By 11am the school territory was surrounded by police forces and residents of nearby buildings were evacuated. Senior public officials arrived at the site. Two authorities suggested exchanging themselves for captured children, but the terrorists turned down the proposal. President Vladimir Putin canceled his summer vacation in Sochi and returned to Moscow.
The attackers, filming everything that was happening inside the school, announced they would only talk to the president of North Ossetia, president of the neighboring Republic of Ingushetia or Vladimir Rushailo, who was Russia’s Interior Minister in 1999-2001. The latter was however confused with Professor Leonid Roshal, a famous Russian pediatrician, by the hostage who was taking down the note. The terrorists demanded the withdrawal of armed forces from Chechnya (a Russian republic in the North Caucasus) and the release of a group of arrested gunmen.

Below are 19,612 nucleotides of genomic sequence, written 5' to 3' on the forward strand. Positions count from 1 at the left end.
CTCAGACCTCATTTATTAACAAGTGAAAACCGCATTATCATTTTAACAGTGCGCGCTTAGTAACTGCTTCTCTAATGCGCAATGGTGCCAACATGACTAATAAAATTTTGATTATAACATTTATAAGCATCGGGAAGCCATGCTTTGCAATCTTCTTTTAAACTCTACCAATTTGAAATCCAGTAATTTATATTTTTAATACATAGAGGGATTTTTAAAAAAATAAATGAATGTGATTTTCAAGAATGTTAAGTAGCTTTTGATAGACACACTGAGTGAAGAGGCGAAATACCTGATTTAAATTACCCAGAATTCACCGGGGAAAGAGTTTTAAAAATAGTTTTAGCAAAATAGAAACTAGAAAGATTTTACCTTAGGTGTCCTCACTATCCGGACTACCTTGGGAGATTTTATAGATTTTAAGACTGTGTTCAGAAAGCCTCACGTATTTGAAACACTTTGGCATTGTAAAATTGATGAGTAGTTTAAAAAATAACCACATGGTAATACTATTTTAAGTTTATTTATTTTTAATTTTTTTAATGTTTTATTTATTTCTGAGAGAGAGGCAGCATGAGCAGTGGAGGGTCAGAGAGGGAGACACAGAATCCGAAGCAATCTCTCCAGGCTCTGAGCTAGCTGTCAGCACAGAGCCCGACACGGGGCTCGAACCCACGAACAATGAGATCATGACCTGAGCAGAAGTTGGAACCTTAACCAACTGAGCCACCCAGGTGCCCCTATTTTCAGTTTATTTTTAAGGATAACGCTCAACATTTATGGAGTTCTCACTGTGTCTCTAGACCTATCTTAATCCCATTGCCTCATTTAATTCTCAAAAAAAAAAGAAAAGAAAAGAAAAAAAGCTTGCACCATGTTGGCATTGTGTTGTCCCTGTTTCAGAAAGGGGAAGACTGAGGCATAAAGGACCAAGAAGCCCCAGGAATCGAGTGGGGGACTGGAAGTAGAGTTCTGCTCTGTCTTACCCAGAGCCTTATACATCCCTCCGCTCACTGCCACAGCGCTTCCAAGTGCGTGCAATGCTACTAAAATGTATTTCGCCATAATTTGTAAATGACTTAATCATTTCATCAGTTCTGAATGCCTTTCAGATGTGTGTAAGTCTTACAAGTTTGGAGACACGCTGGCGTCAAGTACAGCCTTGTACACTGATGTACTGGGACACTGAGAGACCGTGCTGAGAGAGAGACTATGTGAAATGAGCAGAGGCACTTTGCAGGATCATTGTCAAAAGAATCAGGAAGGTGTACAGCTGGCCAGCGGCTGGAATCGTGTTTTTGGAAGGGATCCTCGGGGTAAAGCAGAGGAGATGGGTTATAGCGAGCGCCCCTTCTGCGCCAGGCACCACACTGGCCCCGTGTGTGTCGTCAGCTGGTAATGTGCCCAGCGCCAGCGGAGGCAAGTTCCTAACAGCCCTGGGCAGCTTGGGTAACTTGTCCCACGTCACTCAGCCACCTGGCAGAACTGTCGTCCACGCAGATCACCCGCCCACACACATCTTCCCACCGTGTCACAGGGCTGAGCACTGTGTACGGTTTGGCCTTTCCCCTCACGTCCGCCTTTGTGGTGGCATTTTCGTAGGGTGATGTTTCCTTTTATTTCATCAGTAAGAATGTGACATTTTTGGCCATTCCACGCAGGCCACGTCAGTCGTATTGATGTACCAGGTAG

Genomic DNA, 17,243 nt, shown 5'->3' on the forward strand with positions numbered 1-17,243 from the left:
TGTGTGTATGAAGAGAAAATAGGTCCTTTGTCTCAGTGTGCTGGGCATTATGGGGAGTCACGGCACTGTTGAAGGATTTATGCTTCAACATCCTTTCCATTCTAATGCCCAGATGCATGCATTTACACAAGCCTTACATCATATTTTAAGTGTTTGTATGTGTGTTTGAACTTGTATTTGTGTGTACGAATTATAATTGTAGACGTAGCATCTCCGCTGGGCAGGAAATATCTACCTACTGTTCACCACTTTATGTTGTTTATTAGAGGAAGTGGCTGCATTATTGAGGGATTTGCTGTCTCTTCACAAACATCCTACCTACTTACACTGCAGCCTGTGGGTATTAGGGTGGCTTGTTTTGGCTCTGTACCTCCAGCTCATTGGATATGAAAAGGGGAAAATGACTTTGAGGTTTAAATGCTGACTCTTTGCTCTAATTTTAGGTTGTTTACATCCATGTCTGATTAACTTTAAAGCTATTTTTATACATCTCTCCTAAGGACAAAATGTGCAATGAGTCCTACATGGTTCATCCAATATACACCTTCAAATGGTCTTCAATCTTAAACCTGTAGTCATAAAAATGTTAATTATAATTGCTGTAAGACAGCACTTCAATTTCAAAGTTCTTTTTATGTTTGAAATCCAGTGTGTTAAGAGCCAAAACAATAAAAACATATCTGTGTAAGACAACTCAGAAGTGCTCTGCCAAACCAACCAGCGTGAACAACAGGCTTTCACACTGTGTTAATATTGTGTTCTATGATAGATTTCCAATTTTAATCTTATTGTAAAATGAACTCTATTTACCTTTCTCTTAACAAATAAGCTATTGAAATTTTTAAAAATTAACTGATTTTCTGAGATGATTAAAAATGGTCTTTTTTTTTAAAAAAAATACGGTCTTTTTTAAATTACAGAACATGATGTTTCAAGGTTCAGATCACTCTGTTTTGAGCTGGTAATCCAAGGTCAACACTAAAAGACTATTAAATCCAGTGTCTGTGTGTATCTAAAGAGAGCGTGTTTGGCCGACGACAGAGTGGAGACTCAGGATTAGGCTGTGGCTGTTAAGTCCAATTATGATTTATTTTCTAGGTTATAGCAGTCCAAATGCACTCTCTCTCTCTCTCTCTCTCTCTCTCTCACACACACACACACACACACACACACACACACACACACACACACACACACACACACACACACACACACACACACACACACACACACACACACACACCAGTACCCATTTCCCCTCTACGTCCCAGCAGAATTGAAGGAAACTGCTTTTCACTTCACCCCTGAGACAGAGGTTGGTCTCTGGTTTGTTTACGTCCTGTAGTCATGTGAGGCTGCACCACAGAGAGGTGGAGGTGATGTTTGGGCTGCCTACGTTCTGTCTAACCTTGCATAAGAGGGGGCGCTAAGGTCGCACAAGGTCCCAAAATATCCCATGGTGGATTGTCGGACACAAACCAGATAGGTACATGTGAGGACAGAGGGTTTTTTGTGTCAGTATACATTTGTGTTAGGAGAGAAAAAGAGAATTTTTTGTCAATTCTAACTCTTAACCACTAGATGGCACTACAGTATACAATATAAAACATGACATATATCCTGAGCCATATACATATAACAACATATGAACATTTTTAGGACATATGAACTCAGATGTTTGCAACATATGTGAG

The hostage-takers threatened to blow up the school in case police attempted to storm the building. They put children in the windows using them as human shields and said they would kill 50 hostages for every killed member of their group and 20 – for every wounded one.
At 3:50pm the Russian Air Force delivered the first groups of Special Forces troops.
Between 4 and 4:30pm, a blast and shooting were reported in the seized school. Several hostages died and their bodies were thrown out of the windows shortly later.
Dr. Roshal, though unwanted by the gunmen, still managed to establish contact with them at around 8pm. They insisted that the presidents of Ingushetia and North Ossetia, along with Putin’s advisor Aslambek Aslakhanov, must participate in the talks as well.